(2021 മെയ് ലക്കം)
Uses of Tenses
Tense denotes a verb form which expresses a time relation.
Tense refers to different forms of the verb indicating the time of the action and its degree of completeness.
English divides time into past, present and future. The three tenses are the present tense, the past tense and the Past Tense and the Future Tense. Each of these three tenses has four forms, like a) Simple, b) Continuous, c) Perfect d) Perfect Continuous
Thus, there will be a total of twelve distinct tense forms.
They are :
The form of this tense is : base form of the verb and go/goes come / comes -s form.
- The Simple Present expresses habitual or repeated actions
- A bus passes this way at 7 am.
- He walks everyday five kilometres every evening
- He goes to office by bus.
- He watches English movies only
- They usually open the shops at 9 am.
Note : In this case the following time expressions are used : often, usually, always, generally, occasionally, seldom, never, everyday, every morning, hardly ever etc.
- Simple Present tells what actually happens at the time of speaking.
Eg: 1. Here comes, Baby Sheela
- He lectures effectively
- Certainly, he goes to market
Note : The time expressions used are : now at the moment, at present, at the present time, today, this evening etc.
- The Simple Present is used to express some general or universal truth.
- The sun rises in the east and sets in the west
- Water boils at 100o
- Fortune favours the brave.
- The earth revolves on its axis.
- Things equal to the same thing are equal to one another.
- Simple Present may be used instead of the Future Tense to describe an action in the immediate future.
- He is an leave tomorrow
- He leaves for the U.A.E. next week
- College reopens on Monday
- When does the college reopen ?
- Simple Present is used in exclamatory sentences that tell us what actually happens at the time of speaking
- See ; how fast the train runs !
- How fiercely the lion roars !
- There goes the bell !
- Here they come !
- The Simple Present is used, to describe a future action in adverbial clauses beginning with when, as, it as soon as, after once, before, till, until etc when the verb in the main clause is in the future tense.
- I shall show you the place, when you come here the next time.
- If you go directly to the market place, you can meet your manager.
- You will fail, if you do not try your best
- When he comes back, I will reveal the secret.
- In newspaper headlines to describe a past event.
The Simple Past
- We often call simple past tense simply Past Tense
- In the V1 ________ V2 ___________ V3 series ,
V2 is the simple past
- We use the Simple Past to narrate same event which is clearly set in past by such adverbs or phrases as ago, yesterday, on Monday last, last Monday, last week in 1947
Eg: 1. He met him his friend yesterday
- When did you see him last ?
- His father died on Monday last
- She left the place after the marriage of his sister
- Alexander came, saw, and conquered.
- The Simple Past can expresses habitual action in the past. It has the same meaning as would or used to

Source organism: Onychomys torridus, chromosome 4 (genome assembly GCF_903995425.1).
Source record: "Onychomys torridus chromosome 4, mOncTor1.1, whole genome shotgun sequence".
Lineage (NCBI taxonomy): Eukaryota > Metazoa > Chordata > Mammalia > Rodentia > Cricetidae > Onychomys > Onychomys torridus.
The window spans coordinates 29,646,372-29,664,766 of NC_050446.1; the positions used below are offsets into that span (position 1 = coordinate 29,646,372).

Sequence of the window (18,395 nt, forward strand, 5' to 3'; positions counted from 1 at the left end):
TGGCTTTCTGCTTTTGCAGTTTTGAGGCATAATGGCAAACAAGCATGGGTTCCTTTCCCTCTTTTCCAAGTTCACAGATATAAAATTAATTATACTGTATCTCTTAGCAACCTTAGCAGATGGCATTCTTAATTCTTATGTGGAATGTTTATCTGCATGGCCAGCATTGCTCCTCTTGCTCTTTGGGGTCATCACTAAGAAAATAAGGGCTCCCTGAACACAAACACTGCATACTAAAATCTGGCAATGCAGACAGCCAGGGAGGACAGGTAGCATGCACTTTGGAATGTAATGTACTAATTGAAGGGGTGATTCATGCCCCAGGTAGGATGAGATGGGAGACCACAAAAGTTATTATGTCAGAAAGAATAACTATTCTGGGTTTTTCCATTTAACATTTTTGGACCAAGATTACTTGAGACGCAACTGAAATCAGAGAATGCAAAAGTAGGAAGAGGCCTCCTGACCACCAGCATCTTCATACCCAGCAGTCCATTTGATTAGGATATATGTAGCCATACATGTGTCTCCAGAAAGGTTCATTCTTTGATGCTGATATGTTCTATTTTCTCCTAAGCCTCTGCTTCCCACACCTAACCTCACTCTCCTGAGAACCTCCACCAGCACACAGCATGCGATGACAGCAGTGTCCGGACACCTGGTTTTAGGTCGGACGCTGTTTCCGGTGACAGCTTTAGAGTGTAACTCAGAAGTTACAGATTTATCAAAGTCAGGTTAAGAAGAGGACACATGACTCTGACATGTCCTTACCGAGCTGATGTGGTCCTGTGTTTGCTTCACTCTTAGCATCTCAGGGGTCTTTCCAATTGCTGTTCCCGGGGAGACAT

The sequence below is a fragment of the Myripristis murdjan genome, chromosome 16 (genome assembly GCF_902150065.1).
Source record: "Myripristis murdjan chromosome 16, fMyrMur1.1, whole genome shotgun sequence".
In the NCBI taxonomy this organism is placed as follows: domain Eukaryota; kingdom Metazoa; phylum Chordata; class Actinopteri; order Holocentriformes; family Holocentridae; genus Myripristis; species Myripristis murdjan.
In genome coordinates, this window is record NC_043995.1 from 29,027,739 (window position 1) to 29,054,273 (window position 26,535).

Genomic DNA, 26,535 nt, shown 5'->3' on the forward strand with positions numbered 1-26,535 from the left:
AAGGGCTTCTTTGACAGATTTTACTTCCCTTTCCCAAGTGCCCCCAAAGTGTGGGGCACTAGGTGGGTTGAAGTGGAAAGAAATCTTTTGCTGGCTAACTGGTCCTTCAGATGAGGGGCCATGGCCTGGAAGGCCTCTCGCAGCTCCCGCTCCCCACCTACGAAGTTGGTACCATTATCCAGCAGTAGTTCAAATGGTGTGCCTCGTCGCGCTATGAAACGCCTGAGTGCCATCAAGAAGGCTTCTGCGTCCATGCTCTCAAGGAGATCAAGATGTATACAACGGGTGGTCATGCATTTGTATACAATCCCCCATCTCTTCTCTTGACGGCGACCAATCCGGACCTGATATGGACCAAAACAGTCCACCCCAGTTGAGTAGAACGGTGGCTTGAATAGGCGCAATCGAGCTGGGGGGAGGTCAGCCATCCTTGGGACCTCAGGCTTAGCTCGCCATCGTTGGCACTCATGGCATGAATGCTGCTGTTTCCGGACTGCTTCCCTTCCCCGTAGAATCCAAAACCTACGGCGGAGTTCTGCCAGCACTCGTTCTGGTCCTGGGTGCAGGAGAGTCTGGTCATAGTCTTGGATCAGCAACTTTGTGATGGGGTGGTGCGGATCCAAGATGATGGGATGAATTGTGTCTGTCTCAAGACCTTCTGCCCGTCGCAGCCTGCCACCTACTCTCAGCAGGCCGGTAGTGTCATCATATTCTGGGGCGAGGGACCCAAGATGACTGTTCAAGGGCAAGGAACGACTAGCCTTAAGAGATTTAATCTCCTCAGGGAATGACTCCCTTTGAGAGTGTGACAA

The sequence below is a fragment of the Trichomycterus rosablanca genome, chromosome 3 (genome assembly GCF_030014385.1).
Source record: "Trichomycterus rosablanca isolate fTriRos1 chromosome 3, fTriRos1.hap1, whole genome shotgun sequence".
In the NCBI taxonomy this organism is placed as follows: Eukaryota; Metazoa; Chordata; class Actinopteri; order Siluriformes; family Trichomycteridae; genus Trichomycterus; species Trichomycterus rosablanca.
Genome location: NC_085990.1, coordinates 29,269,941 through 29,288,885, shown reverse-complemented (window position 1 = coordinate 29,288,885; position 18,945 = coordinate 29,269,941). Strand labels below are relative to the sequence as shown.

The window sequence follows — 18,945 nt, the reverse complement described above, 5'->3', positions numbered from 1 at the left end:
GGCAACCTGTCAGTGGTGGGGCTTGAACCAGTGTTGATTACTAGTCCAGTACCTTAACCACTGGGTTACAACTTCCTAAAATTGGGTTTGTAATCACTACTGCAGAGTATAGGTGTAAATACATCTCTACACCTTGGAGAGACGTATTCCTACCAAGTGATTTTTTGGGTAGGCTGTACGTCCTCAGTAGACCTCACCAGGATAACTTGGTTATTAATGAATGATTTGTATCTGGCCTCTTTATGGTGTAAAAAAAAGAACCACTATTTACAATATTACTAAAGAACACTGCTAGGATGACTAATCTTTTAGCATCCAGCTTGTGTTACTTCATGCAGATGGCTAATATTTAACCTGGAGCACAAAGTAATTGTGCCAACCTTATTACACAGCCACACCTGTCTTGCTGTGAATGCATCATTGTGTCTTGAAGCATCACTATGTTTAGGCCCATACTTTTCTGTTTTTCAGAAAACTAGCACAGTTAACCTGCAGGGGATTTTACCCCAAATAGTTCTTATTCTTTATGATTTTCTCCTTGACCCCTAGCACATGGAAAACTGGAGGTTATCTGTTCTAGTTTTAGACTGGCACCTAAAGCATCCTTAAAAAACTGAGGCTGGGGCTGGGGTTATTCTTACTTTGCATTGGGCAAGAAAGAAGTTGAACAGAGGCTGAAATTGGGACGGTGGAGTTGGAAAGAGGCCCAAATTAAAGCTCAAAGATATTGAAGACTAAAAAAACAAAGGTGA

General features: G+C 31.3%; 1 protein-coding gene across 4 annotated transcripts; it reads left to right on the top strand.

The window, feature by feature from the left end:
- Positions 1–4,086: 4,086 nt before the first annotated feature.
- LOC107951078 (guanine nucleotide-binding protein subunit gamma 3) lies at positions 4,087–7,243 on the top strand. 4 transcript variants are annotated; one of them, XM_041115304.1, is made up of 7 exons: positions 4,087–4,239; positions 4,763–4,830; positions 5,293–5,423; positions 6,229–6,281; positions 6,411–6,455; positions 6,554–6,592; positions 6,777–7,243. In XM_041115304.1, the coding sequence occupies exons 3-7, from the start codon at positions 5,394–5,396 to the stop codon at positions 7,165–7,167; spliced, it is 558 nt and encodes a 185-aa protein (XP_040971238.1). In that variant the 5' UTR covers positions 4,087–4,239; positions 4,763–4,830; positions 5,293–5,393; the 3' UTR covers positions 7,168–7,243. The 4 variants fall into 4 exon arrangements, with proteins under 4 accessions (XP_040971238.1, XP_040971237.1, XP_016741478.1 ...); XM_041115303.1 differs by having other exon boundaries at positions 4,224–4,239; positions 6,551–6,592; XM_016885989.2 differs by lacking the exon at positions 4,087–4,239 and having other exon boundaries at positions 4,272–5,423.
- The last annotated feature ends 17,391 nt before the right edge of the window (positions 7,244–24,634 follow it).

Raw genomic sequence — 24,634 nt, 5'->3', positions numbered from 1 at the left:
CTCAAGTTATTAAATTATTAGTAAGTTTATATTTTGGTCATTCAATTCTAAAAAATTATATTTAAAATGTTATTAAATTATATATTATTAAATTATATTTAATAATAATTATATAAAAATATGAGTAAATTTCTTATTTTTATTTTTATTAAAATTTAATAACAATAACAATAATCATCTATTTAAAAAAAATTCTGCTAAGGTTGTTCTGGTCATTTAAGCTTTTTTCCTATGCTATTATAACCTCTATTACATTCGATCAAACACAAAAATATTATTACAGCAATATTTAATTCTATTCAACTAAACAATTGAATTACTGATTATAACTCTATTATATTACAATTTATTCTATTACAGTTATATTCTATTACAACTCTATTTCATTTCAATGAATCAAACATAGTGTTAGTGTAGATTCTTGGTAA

Eg: When he was a college student, he walked to college in the morning and returned by bus.
When he was a college student, he would walk to college in the morning and return by bus.
When he was a college student, he used to walk to college in the morning and return by bus.
The Simple Future Tense
- The Simple future tense is formed by will + bare infinitive /
shall + bare infinitive
will + write
shall + write
- Simple Future Tense is used to predict what the speaker knows will happen in the future
- He will come the next week
- They will join us after the vacation
- To express the speaker’s opinions assumptions and speculations about the future.
- The A.B.C alliances will win the election
- He will recover from his illness by next month
- Perhaps he will meet her
- They will help me in my work
- When there is intention or a feeling of certainty in the mind of the speaker, instead of will I shall going to form is preferred.
Note : Verbs as think, suppose, feel, recognize, know, understand, want, wish, remember,
going to form is not used.
eg: 1. You are going to lend me the money I asked for.
- He is going to start a new venture.
- He is going to play chess this evening.
- He will remember to pay your bill.
- You will know the results next week
- They will feel your impudence very much.
- You will understand my difficulties.
The form of the tense is
be + ing
|be = is||was||are||were||am|
is + going
are + going
am + going
- This tense denotes an action that is going on now, at the present time.
eg : 1. It is raining
- They are collecting mangoes
- The masons are building a wall
- Workers are reaping paddy
- The boys are flying kites at this moment.
- The present continuous tense is used to denote a future action with an adverb or adverbial phrase indicating the future.
eg: 1. I am going to the movies to night
- She is leaving for Goa tomorrow.
- He is returning from Dubai immediately.
With the adverb, always to denote a frequently repeated action, which annoys the speaker.
eg: 1. He is always criticizing the opposition leader.
- He is always murmuring in the class.
Note : There are certain verbs which are never used in the continuous tense. Some of them
Know, understand, want, need, remember, feel (touch), touch, love, see, hear, taste, hate, belong, intend, contain, seem, appear, owe, own, hold, include, mean, pardon, suppose, want, smell, forget, have (in the sense of possess) etc.
eg: I am seeing a river before me (incorrect)
- I see a river before me (correct)
- He is lacking the means go to college (incorrect)
He lacks the means to go to college (correct)
- He is lacking in common sense (correct)
lacking + concrete thing (incorrect)
lack + concrete thing (correct)
lacking + abstract noun
- I am seeing somebody coming (incorrect)
I see somebody coming (correct)
- Roses smell sweet (are smelling – incorrect)
- I hate sin, but not the sinner ( am hating – incorrect)
- I agree with you ( am agreeing – not correct)
- Water is consisting of oxygen and hydrogen (incorrect)